The battle lines in the microprocessor/microcontroller market are drawn more clearly today than ever before. Not too long ago, I was writing about how MIPS could make a run at the ARM space, thanks to the launch of Microchip's 32-bit line of microcontrollers. But now the fire seems to be fueled by a couple of significantly larger players, with a third player looming in the wings. The first two are ARM partners, while the third is an ARM competitor. In the end, it's the embedded system developer who will likely profit.
The battle for microprocessor/ microcontroller sockets has been fought for as long as I can remember. Intel versus AMD was the main event early on, but now there's clearly a new competition, on a somewhat different battlefield. In the quest to enable “15 billion devices by the year 2015,” Intel is using its Atom processor as the CPU of choice for the embedded-Internet/ Internet-enabled devices. Those devices may be handheld, or they may be wire-line connected. But it's clear that Intel thinks that the Atom processor is a great candidate to drive them all.
Where the Atom likely isn't a fit is in the traditional mobile handset. The processor that's a clear winner in the handset space is ARM. Although ARM obviously doesn't produce silicon, it produces the IP that's behind the silicon in a staggering number of handsets. But ARM wants more. It wants a piece of those 15 billion devices, just like Intel. So while Intel is pushing down from a more general-purpose, higher performance perspective, ARM is pushing up from a lower power, less performance standpoint (although I'm sure ARM would take issue with my “less performance” point).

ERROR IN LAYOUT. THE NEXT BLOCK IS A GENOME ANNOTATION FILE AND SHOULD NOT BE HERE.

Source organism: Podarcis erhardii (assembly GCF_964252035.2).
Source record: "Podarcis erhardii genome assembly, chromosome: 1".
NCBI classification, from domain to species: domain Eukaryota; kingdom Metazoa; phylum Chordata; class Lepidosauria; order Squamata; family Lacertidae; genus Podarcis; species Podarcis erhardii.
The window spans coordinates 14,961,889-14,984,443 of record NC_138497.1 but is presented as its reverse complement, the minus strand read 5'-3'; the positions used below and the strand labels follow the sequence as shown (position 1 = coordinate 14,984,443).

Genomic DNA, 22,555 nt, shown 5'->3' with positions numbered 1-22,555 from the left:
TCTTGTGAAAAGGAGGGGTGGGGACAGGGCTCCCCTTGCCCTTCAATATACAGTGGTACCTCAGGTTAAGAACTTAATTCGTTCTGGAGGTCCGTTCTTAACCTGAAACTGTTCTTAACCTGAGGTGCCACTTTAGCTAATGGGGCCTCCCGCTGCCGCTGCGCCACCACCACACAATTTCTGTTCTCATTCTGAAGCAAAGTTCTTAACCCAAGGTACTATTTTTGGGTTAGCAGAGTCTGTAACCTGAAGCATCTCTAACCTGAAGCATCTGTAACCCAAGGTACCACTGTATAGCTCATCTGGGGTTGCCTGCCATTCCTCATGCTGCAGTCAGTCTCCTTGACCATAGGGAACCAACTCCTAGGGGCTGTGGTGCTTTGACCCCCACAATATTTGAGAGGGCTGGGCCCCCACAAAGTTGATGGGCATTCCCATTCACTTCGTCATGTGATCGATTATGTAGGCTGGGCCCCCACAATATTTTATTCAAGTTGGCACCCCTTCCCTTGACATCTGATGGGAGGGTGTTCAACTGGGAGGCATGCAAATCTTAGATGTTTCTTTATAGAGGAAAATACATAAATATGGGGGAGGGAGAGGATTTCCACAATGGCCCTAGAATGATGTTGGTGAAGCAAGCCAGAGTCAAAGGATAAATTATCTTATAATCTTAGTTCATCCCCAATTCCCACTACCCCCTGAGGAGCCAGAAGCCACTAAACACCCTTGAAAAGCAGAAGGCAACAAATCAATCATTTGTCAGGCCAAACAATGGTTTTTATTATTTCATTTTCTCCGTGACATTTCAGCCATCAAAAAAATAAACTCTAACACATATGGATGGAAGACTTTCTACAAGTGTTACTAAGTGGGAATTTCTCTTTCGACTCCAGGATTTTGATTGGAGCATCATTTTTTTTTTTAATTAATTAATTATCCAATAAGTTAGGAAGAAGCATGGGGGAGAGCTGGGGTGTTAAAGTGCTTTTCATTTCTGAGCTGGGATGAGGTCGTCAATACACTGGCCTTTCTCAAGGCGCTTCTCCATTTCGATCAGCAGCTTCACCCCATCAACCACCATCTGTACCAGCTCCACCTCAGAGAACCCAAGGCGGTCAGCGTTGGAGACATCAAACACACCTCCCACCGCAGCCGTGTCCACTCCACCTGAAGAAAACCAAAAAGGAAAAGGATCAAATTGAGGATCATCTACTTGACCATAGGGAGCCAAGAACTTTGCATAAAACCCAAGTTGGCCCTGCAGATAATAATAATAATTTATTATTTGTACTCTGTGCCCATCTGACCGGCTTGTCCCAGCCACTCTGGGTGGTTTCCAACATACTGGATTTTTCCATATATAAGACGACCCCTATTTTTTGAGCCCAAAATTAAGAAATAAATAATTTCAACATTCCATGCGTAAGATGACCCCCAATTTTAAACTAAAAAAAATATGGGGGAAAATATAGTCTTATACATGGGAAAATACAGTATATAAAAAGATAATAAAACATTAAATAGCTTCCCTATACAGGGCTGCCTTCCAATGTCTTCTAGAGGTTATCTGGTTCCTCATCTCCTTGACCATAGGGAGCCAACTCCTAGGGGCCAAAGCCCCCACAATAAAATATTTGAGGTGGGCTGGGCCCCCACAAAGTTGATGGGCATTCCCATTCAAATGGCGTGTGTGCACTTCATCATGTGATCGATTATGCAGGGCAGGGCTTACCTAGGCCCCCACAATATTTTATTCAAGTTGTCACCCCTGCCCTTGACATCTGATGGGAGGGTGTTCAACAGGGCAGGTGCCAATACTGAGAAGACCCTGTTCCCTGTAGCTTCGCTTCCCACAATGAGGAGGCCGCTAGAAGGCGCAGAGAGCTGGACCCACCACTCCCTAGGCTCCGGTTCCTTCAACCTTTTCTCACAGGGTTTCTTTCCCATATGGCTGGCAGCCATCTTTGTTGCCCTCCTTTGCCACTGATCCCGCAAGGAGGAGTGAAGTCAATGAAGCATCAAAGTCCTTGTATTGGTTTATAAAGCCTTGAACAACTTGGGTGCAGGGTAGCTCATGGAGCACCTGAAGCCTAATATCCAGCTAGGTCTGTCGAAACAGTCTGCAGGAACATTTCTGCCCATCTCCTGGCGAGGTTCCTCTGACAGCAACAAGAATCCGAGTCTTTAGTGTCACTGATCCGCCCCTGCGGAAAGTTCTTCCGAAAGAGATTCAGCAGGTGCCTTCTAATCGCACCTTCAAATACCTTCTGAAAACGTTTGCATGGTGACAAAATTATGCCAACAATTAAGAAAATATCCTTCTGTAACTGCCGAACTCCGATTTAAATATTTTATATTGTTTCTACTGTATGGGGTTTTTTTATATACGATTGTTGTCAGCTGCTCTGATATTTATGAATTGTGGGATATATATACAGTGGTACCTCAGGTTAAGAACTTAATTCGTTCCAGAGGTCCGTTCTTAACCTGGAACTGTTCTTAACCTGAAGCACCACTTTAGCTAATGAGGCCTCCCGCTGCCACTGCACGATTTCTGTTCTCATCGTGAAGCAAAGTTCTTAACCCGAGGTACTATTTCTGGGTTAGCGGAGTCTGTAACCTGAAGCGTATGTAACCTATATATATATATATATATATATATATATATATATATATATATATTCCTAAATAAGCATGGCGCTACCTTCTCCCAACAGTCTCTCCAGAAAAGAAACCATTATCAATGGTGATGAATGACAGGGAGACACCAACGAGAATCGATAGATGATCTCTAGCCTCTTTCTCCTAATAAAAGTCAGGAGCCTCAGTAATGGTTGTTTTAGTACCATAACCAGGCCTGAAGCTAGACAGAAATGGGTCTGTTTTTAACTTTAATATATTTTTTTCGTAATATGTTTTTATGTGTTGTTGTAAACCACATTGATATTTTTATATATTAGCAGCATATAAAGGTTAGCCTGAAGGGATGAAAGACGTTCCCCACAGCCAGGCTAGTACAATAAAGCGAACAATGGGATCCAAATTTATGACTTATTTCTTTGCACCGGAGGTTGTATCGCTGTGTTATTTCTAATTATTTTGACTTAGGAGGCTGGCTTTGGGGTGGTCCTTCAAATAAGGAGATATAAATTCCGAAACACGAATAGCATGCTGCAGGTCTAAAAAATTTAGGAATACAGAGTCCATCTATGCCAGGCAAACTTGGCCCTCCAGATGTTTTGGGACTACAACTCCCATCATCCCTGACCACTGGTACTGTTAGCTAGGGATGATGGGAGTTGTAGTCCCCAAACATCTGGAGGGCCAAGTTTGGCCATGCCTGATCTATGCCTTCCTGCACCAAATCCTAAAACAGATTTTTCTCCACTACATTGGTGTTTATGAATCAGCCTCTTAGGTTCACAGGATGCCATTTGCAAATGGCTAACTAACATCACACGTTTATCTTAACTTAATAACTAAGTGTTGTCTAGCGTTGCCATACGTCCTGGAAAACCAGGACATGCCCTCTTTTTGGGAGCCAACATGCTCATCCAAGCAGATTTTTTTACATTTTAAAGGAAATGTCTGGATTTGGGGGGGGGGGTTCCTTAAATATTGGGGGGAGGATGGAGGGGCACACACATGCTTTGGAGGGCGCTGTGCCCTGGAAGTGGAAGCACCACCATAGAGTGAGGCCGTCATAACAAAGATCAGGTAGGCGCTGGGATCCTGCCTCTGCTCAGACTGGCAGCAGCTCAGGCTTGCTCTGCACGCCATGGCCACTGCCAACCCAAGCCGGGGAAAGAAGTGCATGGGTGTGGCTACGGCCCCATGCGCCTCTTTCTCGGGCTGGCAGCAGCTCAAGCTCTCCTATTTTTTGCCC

With a series of announcements by Texas Instruments, Intel has a new ARM-based competitor. TI has been strong in the ARM camp for years with its OMAP architecture, winning more than its share of sockets in handsets. But now, it becomes very clear why the company made the acquisition of Luminary Micro earlier this year. The Luminary product line, at least the one they just announced, gives TI the portfolio to take on Intel and its Atom processor.
The new product line includes 29 Stellaris Cortex-M3 MCUs. The devices include unique IP for motion control applications, intelligent analog functionality, and expanded connectivity options, like 10/100 Ethernet MAC+PHY, USB Host/Device, USB On-the-Go, and Bosch 2.0 A/B CAN support.
The third vendor I mentioned is Marvell, which is potentially a sleeping giant. The company just announced new members of its ARM-based Armada family. The ICs offer an interesting peripheral mix, making it easy for developers to design a complete embedded system.
With competitors like these, it's likely that there will be no clear cut winner. But it'll be fun to watch as it unfolds.
Richard Nass is editorial director of TechInsights. He can be reached at .